4. Sharp metal edges that could injure somebody knocking into the stove should be avoided. Rough cut edges can be folded over neatly by the metalworker constructing the stoves and this must be specified before work commences.
Improved stove designs are invariably shielded fires and this fact alone goes a long way in reducing the risk of injury. Careful design can further improve safety. However, until poor families have the money to invest in safe cooking stoves, many of these safety problems are likely to remain.
The following is an extract from a letter by S L Keiley containing all the technical points he makes:
I was distressed with the summary of my report on charcoal in Malawi. It would seem to me that your readership should be given a digest of a report and not just some erroneous editorial observations. I should think you would want the facts right.
For instance, the report was prepared and paid for by the World Bank. The report was not "mainly related to the need for fuel supplies for the larger industries." Rather, it is a study of the role for charcoal in the country with separate sections on the industrial market and urban household cooking market. And, the industrial market is for Malawi based companies, not non-Malawi-based companies.
The comments on the undesirable social effects are inaccurate and misleading. First, the displaced traditional charcoal makers are intended to work on a regular basis for more money in the proposed charcoal cooperative, or in the planned agro forestry activities. The net effect is employment generation, not shrinkage.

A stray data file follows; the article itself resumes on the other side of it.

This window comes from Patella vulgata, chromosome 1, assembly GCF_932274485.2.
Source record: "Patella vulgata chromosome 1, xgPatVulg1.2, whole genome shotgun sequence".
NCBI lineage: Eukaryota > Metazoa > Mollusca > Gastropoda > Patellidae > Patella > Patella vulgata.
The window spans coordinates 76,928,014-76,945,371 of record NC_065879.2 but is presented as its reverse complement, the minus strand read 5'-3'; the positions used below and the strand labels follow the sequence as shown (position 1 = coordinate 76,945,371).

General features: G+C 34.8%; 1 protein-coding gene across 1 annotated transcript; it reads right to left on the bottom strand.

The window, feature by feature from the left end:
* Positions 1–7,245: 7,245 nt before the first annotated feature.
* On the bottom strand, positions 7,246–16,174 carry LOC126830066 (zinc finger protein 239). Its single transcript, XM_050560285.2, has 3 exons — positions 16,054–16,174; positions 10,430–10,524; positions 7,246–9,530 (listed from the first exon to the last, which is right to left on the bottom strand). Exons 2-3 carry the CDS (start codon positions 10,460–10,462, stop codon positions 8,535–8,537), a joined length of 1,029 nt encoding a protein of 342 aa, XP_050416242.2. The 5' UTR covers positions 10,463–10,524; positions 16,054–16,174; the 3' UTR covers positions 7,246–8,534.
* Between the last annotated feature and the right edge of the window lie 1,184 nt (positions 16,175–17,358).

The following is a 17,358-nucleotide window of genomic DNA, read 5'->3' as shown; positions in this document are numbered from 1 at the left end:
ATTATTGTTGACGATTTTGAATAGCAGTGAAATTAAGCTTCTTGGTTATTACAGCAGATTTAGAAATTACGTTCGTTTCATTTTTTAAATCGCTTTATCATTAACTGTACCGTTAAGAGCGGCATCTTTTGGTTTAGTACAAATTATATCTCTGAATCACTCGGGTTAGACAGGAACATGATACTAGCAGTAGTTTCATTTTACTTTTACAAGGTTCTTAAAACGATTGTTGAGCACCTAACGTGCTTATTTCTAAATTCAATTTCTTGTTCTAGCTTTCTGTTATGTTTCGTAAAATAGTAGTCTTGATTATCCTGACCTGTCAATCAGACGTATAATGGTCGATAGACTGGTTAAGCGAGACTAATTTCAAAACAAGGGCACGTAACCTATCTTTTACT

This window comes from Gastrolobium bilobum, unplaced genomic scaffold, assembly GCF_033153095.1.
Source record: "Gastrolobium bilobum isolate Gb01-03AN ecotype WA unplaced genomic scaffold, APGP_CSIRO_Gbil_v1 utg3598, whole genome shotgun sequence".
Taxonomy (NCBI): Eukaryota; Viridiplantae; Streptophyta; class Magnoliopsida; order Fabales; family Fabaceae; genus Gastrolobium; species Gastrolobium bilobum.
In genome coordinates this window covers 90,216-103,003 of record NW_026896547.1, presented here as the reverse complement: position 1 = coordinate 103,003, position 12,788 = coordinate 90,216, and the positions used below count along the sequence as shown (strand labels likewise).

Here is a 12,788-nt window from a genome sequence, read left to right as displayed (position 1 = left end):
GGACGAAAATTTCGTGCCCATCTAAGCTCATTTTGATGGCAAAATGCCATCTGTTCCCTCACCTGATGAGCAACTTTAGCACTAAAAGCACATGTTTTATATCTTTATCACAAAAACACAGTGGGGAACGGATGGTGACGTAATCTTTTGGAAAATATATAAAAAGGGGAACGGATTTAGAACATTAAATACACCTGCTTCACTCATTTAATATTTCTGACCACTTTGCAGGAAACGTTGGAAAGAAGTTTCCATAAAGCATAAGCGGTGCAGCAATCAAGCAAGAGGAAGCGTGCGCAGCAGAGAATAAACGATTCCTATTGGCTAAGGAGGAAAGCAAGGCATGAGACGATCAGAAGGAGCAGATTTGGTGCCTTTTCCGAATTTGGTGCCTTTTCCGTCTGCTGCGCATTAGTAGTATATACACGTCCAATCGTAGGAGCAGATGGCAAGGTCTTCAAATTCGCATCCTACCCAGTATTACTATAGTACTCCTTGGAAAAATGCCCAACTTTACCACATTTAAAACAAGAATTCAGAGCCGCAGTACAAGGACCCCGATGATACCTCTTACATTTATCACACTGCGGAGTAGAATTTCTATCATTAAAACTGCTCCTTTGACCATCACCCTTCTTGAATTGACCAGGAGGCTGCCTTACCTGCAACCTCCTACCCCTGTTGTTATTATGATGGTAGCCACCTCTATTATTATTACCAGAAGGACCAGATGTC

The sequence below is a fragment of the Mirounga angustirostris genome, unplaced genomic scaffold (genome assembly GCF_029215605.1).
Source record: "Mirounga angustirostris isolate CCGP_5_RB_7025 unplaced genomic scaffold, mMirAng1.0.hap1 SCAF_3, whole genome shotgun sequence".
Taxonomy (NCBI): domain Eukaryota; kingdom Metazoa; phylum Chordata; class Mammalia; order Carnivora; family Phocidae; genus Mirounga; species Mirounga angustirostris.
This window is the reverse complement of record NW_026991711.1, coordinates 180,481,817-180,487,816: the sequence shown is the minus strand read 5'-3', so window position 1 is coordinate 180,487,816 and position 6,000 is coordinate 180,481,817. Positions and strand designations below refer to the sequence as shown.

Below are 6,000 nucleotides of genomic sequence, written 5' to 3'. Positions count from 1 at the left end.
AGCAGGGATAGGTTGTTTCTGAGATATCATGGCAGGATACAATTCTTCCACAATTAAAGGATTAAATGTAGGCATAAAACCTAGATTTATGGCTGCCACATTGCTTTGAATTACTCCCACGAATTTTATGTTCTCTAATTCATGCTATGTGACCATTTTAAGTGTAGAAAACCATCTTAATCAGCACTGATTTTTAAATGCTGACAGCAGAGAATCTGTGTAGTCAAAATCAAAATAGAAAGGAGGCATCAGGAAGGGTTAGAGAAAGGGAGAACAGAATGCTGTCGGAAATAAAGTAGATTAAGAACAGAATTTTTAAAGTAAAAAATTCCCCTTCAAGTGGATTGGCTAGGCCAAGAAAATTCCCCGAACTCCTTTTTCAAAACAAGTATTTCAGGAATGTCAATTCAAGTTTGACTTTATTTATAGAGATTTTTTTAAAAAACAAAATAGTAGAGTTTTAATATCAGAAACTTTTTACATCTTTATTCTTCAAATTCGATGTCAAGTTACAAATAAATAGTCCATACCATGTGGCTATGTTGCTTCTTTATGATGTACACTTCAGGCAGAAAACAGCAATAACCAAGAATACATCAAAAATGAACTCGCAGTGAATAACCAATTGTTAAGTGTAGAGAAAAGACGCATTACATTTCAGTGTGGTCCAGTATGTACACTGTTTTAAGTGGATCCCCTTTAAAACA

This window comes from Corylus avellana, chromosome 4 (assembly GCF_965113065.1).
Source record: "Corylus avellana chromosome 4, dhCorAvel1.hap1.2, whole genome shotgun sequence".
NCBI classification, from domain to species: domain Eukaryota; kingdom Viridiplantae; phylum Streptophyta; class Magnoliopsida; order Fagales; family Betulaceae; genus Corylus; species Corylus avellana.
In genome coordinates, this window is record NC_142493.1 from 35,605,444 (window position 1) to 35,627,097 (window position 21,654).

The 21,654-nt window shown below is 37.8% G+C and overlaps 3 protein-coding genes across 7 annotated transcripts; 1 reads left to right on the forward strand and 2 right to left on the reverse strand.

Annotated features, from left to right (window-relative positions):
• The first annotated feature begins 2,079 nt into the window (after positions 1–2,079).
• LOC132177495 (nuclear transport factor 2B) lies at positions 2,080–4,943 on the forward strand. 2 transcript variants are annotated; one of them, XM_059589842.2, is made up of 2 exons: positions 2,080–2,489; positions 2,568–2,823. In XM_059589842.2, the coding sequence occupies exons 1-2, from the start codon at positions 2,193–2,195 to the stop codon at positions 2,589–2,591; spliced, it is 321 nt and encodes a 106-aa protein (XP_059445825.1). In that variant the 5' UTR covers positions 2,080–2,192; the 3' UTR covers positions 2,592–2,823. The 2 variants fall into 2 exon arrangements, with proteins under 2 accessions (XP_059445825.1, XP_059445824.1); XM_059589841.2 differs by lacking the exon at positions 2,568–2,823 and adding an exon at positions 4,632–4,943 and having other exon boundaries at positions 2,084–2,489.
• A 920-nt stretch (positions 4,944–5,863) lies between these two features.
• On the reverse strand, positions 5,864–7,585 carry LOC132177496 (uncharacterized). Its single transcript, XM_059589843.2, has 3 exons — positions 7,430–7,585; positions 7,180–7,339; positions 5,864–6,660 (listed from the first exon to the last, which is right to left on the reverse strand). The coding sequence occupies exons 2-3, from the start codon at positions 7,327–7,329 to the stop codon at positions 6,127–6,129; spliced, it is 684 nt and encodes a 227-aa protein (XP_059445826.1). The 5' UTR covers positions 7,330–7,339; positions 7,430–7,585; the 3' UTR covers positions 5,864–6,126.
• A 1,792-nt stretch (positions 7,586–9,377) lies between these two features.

Second, the real cost of charcoal would not go up, but rather it would be formally recognized as goods, and services would be costed at real market value. Trees are not free goods.
Third, the rural poor do not now buy charcoal, nor does the report address the question of charcoal for the rural poor. In fact, as I recall, the rural poor use firewood, as it makes no sense for them to make charcoal. Thus, the notion of a doubling of price of charcoal for the rural poor is a specious issue.
Fourth, the beneficiaries are the urban people who consume charcoal. The concept is to make charcoal available to them at an affordable price on a sustainable, long-term basis. If this is not done, there will likely be fuel shortages, high prices, and all the problems of desertification.
As to the question of mound kilns, it is generally accepted that it is ill advised to use them to make charcoal for industrial use. The possibility is quite high for stone or dirt contamination, or brans. This would cause problems which brick or metal kilns largely avoid. The Cassamance or improved mound kiln would be sensible for the charcoal intended for the urban market. Nevertheless, technology choice alone does not solve the overall problem of sustained, long-term supply of charcoal from limited forest resources.
S L Keiley President EDI Enterprise Development Inc
Readers wishing to study the report in full (PP63) should contact Enterprise Development Inc, 1000 Connecticut Avenue, NW, Suite 707, Washington DC 20036.